Fall 1986 // Volume 24 // Number 3 // Ideas at Work // 3IAW3

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The Prescription Maze


Connie Betterley
Extension Program Assistant, Home Economics
Department of Food and Nutrition
Iowa State University-Ames

Elisabeth Schafer
Associate Professor of Nutrition
and Extension Specialist
Department of Food and Nutrition
Iowa State University-Ames

Consumers in the United States spent nearly $14 billion on about 1.5 billion prescriptions in 1983. Considering that 35% of these consumers left the doctor's office with no information about the drugs prescribed, the potential for unexpected and sometimes hazardous food-drug interactions is great. Iowa's Food and Nutrition Extension Service responded to this educational need by developing a comprehensive set of program support materials on food-drug interactions.

We wanted to provide Extension agents with resource materials that would be: (1) accessible, (2) suitable for a variety of audiences, and (3) adaptable to a variety of educational settings. The result was a set of program materials consisting of a slide-tape set, lesson plan, quiz, game, table tents, two publications, media releases, and two displays. All the materials, with the exception of the displays, were organized into a notebook that could be conveniently located.

Although all people who take medications are a potential audience, specific target audiences for the program include the elderly and those with poor diets, chronic health problems, or poor health habits.

While the materials often use specific examples of interactions between foods and prescription or over-the-counter drugs, the main message is for the public to follow six precautions to protect themselves from food-drug interactions: (1) ask questions, (2) follow directions, (3) talk with the doctor, (4) take drugs with water, (5) avoid alcohol with drugs, and (6) eat a balanced diet.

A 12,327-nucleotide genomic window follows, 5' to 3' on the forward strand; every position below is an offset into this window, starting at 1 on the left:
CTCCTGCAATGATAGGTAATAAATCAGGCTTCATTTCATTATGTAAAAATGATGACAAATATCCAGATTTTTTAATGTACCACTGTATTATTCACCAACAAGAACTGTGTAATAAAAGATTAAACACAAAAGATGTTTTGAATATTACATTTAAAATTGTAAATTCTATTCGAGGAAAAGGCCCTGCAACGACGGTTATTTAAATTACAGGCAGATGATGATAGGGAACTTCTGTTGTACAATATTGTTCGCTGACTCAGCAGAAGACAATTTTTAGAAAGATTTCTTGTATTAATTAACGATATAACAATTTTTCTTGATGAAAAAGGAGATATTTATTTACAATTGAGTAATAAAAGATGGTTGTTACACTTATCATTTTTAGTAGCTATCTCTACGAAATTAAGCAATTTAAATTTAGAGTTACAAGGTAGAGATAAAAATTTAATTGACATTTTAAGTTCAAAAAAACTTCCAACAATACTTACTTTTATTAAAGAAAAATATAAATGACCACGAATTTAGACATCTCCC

Because of the wide variety of materials provided, education about food-drug interactions can occur in diverse settings. For example, the slide set can be the basis for a 10-minute presentation. If it's not convenient to use a slide projector, the lesson plan is an easy-to-use alternative. In addition, the pre/ post quiz and game add variety to longer presentations and reinforce key ideas. The table tents can be used to build awareness with important target audiences when speaking time is unavailable, such as congregate meal sites, WIC centers, service group luncheons, restaurants, and others. The displays are particularly effective in malls, health fairs, libraries, and even empty store front windows-a common situation in many small towns. Radio, newspapers, and television provide yet another way to increase awareness with general audiences.

One of the main results of these programs is additional questions from clientele. "Facts About Food-Drug Interactions" is a six-page bulletin providing information on why and how interactions occur, as well as detailed information on precautions. Several agents have also recruited local pharmacists to answer more specific questions.

The response from Extension agents about these materials has been enthusiastic. Seventy staff members were trained in the use of the materials in October, 1985. Of the 100 counties in Iowa, staff in 60 counties reported they'd be using the materials within 6 months after training. In fact, within one week of the training, three agents had already presented programs, indicating that our goal of providing a set of easy-to-use materials for this difficult topic had been achieved.

To evaluate the program, agents are now collecting data from the pre/post quiz and a follow-up telephone survey to determine knowledge and practice change. We hope to find these educational efforts have resulted in a greater awareness of the potential for food-drug interactions and a desire by clientele for more information from their doctors and pharmacists.